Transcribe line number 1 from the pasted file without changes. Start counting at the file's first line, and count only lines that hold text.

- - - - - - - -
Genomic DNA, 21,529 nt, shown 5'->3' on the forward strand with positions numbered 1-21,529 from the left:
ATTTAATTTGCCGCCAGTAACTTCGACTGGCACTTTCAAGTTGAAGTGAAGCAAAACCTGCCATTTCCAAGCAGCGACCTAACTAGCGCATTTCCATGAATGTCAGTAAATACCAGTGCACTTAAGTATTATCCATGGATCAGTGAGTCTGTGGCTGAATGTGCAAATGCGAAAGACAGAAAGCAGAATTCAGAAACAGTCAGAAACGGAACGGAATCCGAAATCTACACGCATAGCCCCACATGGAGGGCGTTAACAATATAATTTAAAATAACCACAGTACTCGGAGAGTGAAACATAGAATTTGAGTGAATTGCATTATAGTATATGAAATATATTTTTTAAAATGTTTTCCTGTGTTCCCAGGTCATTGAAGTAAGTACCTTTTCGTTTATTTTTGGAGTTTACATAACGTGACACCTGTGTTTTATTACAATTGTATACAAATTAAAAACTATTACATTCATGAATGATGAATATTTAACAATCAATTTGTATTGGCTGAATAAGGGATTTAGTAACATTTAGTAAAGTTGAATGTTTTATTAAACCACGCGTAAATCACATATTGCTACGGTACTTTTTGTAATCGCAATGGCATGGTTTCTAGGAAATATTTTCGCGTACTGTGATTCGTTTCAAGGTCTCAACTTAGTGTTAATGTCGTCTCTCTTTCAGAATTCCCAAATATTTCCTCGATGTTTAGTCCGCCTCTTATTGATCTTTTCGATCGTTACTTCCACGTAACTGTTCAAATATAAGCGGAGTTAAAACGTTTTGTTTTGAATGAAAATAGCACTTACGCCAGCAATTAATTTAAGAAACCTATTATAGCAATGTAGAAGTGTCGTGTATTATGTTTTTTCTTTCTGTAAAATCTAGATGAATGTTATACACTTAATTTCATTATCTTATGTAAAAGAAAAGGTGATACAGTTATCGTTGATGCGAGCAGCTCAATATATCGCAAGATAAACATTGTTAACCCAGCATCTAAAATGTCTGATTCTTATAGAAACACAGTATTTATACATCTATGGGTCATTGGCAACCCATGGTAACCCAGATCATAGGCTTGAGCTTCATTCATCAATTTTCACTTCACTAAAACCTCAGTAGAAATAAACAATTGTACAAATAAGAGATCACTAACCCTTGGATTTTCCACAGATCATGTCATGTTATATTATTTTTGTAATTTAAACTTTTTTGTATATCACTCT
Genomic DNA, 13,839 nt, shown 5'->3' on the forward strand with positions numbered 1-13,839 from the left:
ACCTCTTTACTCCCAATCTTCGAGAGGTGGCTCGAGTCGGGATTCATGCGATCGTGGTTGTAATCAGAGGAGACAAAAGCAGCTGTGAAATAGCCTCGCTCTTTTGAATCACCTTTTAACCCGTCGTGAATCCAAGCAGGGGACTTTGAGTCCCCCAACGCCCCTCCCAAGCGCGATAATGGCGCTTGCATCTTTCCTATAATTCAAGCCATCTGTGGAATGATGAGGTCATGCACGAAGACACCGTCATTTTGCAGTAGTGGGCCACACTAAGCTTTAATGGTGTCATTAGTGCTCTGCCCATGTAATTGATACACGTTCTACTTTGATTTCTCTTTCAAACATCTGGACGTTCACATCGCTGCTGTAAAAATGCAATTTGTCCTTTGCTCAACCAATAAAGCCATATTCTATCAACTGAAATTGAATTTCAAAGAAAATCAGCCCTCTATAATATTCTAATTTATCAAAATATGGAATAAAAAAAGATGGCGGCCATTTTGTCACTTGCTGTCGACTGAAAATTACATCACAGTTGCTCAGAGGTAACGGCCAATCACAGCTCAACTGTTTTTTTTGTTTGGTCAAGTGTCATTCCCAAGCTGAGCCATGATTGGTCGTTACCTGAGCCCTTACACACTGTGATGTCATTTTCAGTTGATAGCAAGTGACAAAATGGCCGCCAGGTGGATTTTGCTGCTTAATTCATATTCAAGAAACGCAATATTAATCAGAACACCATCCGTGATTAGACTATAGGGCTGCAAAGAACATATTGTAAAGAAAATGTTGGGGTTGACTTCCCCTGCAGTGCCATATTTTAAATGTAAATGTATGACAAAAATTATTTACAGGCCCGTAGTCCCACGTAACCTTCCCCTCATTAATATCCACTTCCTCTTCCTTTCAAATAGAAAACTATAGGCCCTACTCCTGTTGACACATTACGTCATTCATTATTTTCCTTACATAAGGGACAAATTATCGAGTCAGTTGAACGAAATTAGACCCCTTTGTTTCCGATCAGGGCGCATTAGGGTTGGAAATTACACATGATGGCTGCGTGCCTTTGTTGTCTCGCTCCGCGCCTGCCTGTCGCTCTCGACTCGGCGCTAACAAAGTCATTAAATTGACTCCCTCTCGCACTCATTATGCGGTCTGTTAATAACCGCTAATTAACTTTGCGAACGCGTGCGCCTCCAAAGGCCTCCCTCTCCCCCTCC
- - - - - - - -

Genomic DNA, 21,529 nt, shown 5'->3' on the forward strand with positions numbered 1-21,529 from the left: